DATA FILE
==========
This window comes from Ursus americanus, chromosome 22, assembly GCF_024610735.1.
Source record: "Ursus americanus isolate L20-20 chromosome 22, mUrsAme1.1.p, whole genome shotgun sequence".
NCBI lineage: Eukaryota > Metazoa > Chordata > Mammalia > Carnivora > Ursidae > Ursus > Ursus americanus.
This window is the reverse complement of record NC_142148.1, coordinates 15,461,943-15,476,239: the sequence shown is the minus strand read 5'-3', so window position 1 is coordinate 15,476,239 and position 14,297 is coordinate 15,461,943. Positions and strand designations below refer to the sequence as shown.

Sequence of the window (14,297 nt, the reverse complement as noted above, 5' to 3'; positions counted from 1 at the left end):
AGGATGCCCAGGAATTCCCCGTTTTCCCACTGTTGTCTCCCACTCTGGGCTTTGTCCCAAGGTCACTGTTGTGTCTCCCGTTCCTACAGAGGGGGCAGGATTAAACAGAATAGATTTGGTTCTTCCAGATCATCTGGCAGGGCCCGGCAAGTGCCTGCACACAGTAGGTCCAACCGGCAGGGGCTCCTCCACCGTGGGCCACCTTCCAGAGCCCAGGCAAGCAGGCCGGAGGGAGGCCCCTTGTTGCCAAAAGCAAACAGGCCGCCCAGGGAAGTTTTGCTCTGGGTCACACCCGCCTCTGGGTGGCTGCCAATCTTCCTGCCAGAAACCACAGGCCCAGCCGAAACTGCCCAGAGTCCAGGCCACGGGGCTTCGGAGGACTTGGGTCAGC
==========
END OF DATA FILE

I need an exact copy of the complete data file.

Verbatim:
This window comes from Ursus americanus, chromosome 22, assembly GCF_024610735.1.
Source record: "Ursus americanus isolate L20-20 chromosome 22, mUrsAme1.1.p, whole genome shotgun sequence".
NCBI lineage: Eukaryota > Metazoa > Chordata > Mammalia > Carnivora > Ursidae > Ursus > Ursus americanus.
This window is the reverse complement of record NC_142148.1, coordinates 15,461,943-15,476,239: the sequence shown is the minus strand read 5'-3', so window position 1 is coordinate 15,476,239 and position 14,297 is coordinate 15,461,943. Positions and strand designations below refer to the sequence as shown.

Sequence of the window (14,297 nt, the reverse complement as noted above, 5' to 3'; positions counted from 1 at the left end):
AGGATGCCCAGGAATTCCCCGTTTTCCCACTGTTGTCTCCCACTCTGGGCTTTGTCCCAAGGTCACTGTTGTGTCTCCCGTTCCTACAGAGGGGGCAGGATTAAACAGAATAGATTTGGTTCTTCCAGATCATCTGGCAGGGCCCGGCAAGTGCCTGCACACAGTAGGTCCAACCGGCAGGGGCTCCTCCACCGTGGGCCACCTTCCAGAGCCCAGGCAAGCAGGCCGGAGGGAGGCCCCTTGTTGCCAAAAGCAAACAGGCCGCCCAGGGAAGTTTTGCTCTGGGTCACACCCGCCTCTGGGTGGCTGCCAATCTTCCTGCCAGAAACCACAGGCCCAGCCGAAACTGCCCAGAGTCCAGGCCACGGGGCTTCGGAGGACTTGGGTCAGC